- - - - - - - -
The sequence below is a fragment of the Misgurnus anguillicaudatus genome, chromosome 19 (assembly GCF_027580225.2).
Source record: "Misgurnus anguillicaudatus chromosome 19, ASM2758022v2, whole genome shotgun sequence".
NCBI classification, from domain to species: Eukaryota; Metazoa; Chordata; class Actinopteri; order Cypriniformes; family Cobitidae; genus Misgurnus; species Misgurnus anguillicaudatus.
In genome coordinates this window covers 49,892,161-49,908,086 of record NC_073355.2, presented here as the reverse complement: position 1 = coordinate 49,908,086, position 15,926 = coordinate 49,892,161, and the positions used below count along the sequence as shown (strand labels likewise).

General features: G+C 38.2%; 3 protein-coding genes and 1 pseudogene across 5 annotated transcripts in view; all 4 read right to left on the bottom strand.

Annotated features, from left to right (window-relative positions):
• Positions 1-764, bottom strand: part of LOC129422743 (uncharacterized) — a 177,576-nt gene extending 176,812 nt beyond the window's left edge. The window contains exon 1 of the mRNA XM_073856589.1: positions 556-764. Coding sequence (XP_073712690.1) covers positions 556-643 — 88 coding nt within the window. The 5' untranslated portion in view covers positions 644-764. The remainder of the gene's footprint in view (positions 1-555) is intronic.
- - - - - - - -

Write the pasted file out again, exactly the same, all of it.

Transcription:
The sequence below is a fragment of the Misgurnus anguillicaudatus genome, chromosome 19 (assembly GCF_027580225.2).
Source record: "Misgurnus anguillicaudatus chromosome 19, ASM2758022v2, whole genome shotgun sequence".
NCBI classification, from domain to species: Eukaryota; Metazoa; Chordata; class Actinopteri; order Cypriniformes; family Cobitidae; genus Misgurnus; species Misgurnus anguillicaudatus.
In genome coordinates this window covers 49,892,161-49,908,086 of record NC_073355.2, presented here as the reverse complement: position 1 = coordinate 49,908,086, position 15,926 = coordinate 49,892,161, and the positions used below count along the sequence as shown (strand labels likewise).

General features: G+C 38.2%; 3 protein-coding genes and 1 pseudogene across 5 annotated transcripts in view; all 4 read right to left on the bottom strand.

Annotated features, from left to right (window-relative positions):
• Positions 1-764, bottom strand: part of LOC129422743 (uncharacterized) — a 177,576-nt gene extending 176,812 nt beyond the window's left edge. The window contains exon 1 of the mRNA XM_073856589.1: positions 556-764. Coding sequence (XP_073712690.1) covers positions 556-643 — 88 coding nt within the window. The 5' untranslated portion in view covers positions 644-764. The remainder of the gene's footprint in view (positions 1-555) is intronic.